Architect of India’s Green Revolution, agricultural scientist M.S. Swaminathan passes away


Renowned agricultural scientist M.S. Swaminathan, known as the father of India’s Green Revolution, passed away in Chennai on September 28, at the age of 98.

Swaminathan was the principal architect of a reform in the agricultural sector in India that started in the 1960s. When droughts in 1965 and 1966 impacted agriculture and caused a food crisis in the country, many international experts predicted a situation of mass starvation. In the years that followed, Swaminathan, with scientific innovation and administrative skills, changed India’s agricultural trajectory and turned India from a mass importer to a self-sufficient nation in food grain production.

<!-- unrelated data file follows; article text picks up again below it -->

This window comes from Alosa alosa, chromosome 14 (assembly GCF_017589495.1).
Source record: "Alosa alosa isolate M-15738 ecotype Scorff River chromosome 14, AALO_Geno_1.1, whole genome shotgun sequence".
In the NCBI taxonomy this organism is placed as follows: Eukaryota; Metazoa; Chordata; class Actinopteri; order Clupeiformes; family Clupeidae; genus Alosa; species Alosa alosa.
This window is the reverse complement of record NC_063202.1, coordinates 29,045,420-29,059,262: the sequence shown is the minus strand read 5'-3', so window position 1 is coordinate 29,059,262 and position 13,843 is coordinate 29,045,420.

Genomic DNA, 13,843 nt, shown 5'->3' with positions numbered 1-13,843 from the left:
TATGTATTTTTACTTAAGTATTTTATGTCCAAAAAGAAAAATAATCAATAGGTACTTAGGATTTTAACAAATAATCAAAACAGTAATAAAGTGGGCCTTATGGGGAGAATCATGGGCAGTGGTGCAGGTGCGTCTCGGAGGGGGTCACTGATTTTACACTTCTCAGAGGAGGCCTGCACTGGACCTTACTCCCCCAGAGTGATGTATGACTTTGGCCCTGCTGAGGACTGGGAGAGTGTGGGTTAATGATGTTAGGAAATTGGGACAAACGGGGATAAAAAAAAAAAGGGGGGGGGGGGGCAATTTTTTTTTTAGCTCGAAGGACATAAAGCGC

Swaminathan supported the agricultural industry by identifying and promoting high-yielding seeds. He also led the committee that recommended the minimum support price for farmers be 50% of the weighted average cost of production. Swaminathan was awarded the first World Food Prize, a Padma Vibhushan and the Ramon Magsaysay award, among many other national and international awards for leading India’s Green Revolution.

Talking to Mongabay India, agro-economist Devinder Sharma says that it is the end of an era. “The Green Revolution of India was the biggest achievement of the country in the 20th century. Several projections were made about India failing to feed its people. But the Green Revolution thwarted all these predictions. Swaminathan’s ability to lead the scientific community, along with ensuring the right kind of policy is framed to boost production, has delivered and ensured food security for millions of people,” he said.

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